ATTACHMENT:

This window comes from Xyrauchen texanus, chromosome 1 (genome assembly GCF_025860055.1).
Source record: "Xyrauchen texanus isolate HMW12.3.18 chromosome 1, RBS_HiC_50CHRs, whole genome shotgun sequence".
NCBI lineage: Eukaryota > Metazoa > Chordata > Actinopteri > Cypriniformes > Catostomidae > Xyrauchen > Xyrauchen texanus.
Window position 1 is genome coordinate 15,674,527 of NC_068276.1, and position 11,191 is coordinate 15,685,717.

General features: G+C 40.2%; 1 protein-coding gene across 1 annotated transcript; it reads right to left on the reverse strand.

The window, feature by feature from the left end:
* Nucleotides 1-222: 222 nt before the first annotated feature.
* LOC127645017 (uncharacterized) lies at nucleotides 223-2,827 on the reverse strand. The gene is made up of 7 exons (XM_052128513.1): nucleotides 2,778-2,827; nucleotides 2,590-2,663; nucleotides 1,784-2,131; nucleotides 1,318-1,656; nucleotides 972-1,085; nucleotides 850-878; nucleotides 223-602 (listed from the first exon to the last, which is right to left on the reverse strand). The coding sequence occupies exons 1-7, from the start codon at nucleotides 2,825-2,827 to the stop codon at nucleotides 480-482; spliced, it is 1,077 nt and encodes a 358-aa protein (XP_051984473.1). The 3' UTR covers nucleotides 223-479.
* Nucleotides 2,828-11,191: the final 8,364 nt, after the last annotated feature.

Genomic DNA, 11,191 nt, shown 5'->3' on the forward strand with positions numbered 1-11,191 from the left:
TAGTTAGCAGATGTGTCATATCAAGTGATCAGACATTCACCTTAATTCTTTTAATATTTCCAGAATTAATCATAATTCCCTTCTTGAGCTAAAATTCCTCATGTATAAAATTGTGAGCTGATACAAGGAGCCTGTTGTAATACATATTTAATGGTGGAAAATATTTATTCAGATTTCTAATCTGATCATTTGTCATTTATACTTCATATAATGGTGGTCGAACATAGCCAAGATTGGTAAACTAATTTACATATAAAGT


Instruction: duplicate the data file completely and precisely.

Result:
This window comes from Xyrauchen texanus, chromosome 1 (genome assembly GCF_025860055.1).
Source record: "Xyrauchen texanus isolate HMW12.3.18 chromosome 1, RBS_HiC_50CHRs, whole genome shotgun sequence".
NCBI lineage: Eukaryota > Metazoa > Chordata > Actinopteri > Cypriniformes > Catostomidae > Xyrauchen > Xyrauchen texanus.
Window position 1 is genome coordinate 15,674,527 of NC_068276.1, and position 11,191 is coordinate 15,685,717.

General features: G+C 40.2%; 1 protein-coding gene across 1 annotated transcript; it reads right to left on the reverse strand.

The window, feature by feature from the left end:
* Nucleotides 1-222: 222 nt before the first annotated feature.
* LOC127645017 (uncharacterized) lies at nucleotides 223-2,827 on the reverse strand. The gene is made up of 7 exons (XM_052128513.1): nucleotides 2,778-2,827; nucleotides 2,590-2,663; nucleotides 1,784-2,131; nucleotides 1,318-1,656; nucleotides 972-1,085; nucleotides 850-878; nucleotides 223-602 (listed from the first exon to the last, which is right to left on the reverse strand). The coding sequence occupies exons 1-7, from the start codon at nucleotides 2,825-2,827 to the stop codon at nucleotides 480-482; spliced, it is 1,077 nt and encodes a 358-aa protein (XP_051984473.1). The 3' UTR covers nucleotides 223-479.
* Nucleotides 2,828-11,191: the final 8,364 nt, after the last annotated feature.

Genomic DNA, 11,191 nt, shown 5'->3' on the forward strand with positions numbered 1-11,191 from the left:
TAGTTAGCAGATGTGTCATATCAAGTGATCAGACATTCACCTTAATTCTTTTAATATTTCCAGAATTAATCATAATTCCCTTCTTGAGCTAAAATTCCTCATGTATAAAATTGTGAGCTGATACAAGGAGCCTGTTGTAATACATATTTAATGGTGGAAAATATTTATTCAGATTTCTAATCTGATCATTTGTCATTTATACTTCATATAATGGTGGTCGAACATAGCCAAGATTGGTAAACTAATTTACATATAAAGT